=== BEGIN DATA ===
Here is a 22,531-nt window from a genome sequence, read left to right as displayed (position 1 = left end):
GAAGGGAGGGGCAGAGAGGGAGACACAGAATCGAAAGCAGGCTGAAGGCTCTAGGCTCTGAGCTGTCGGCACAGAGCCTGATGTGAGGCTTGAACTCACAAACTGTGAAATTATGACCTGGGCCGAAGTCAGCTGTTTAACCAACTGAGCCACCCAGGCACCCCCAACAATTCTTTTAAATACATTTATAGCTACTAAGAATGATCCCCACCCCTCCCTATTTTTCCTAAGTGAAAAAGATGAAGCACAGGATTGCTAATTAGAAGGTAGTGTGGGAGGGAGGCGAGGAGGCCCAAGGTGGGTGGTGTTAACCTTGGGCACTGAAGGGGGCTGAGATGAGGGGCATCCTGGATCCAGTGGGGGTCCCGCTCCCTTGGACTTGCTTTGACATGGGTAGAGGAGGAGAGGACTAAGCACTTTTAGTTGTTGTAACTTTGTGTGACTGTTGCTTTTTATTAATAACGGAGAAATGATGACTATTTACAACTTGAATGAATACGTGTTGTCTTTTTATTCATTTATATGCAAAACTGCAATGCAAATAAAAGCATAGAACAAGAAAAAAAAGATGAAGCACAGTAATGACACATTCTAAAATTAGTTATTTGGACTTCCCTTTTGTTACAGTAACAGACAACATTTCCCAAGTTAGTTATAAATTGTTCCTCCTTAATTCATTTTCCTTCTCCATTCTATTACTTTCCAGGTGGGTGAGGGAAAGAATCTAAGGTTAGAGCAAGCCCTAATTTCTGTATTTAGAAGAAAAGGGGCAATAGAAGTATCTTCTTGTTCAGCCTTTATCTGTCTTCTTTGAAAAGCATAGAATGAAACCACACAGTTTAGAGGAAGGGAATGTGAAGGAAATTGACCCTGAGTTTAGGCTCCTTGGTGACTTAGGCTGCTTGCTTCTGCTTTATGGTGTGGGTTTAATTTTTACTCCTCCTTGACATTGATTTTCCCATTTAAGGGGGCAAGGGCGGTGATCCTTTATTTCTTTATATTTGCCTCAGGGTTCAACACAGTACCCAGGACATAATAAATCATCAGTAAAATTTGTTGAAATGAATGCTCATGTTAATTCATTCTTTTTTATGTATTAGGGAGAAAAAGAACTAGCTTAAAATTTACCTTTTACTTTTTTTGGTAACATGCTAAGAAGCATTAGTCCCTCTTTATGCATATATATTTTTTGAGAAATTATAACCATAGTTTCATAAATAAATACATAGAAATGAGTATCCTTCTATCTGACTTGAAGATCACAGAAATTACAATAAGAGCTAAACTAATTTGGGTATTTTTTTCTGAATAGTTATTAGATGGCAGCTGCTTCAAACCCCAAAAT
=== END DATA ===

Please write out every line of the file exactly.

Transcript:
Here is a 22,531-nt window from a genome sequence, read left to right as displayed (position 1 = left end):
GAAGGGAGGGGCAGAGAGGGAGACACAGAATCGAAAGCAGGCTGAAGGCTCTAGGCTCTGAGCTGTCGGCACAGAGCCTGATGTGAGGCTTGAACTCACAAACTGTGAAATTATGACCTGGGCCGAAGTCAGCTGTTTAACCAACTGAGCCACCCAGGCACCCCCAACAATTCTTTTAAATACATTTATAGCTACTAAGAATGATCCCCACCCCTCCCTATTTTTCCTAAGTGAAAAAGATGAAGCACAGGATTGCTAATTAGAAGGTAGTGTGGGAGGGAGGCGAGGAGGCCCAAGGTGGGTGGTGTTAACCTTGGGCACTGAAGGGGGCTGAGATGAGGGGCATCCTGGATCCAGTGGGGGTCCCGCTCCCTTGGACTTGCTTTGACATGGGTAGAGGAGGAGAGGACTAAGCACTTTTAGTTGTTGTAACTTTGTGTGACTGTTGCTTTTTATTAATAACGGAGAAATGATGACTATTTACAACTTGAATGAATACGTGTTGTCTTTTTATTCATTTATATGCAAAACTGCAATGCAAATAAAAGCATAGAACAAGAAAAAAAAGATGAAGCACAGTAATGACACATTCTAAAATTAGTTATTTGGACTTCCCTTTTGTTACAGTAACAGACAACATTTCCCAAGTTAGTTATAAATTGTTCCTCCTTAATTCATTTTCCTTCTCCATTCTATTACTTTCCAGGTGGGTGAGGGAAAGAATCTAAGGTTAGAGCAAGCCCTAATTTCTGTATTTAGAAGAAAAGGGGCAATAGAAGTATCTTCTTGTTCAGCCTTTATCTGTCTTCTTTGAAAAGCATAGAATGAAACCACACAGTTTAGAGGAAGGGAATGTGAAGGAAATTGACCCTGAGTTTAGGCTCCTTGGTGACTTAGGCTGCTTGCTTCTGCTTTATGGTGTGGGTTTAATTTTTACTCCTCCTTGACATTGATTTTCCCATTTAAGGGGGCAAGGGCGGTGATCCTTTATTTCTTTATATTTGCCTCAGGGTTCAACACAGTACCCAGGACATAATAAATCATCAGTAAAATTTGTTGAAATGAATGCTCATGTTAATTCATTCTTTTTTATGTATTAGGGAGAAAAAGAACTAGCTTAAAATTTACCTTTTACTTTTTTTGGTAACATGCTAAGAAGCATTAGTCCCTCTTTATGCATATATATTTTTTGAGAAATTATAACCATAGTTTCATAAATAAATACATAGAAATGAGTATCCTTCTATCTGACTTGAAGATCACAGAAATTACAATAAGAGCTAAACTAATTTGGGTATTTTTTTCTGAATAGTTATTAGATGGCAGCTGCTTCAAACCCCAAAAT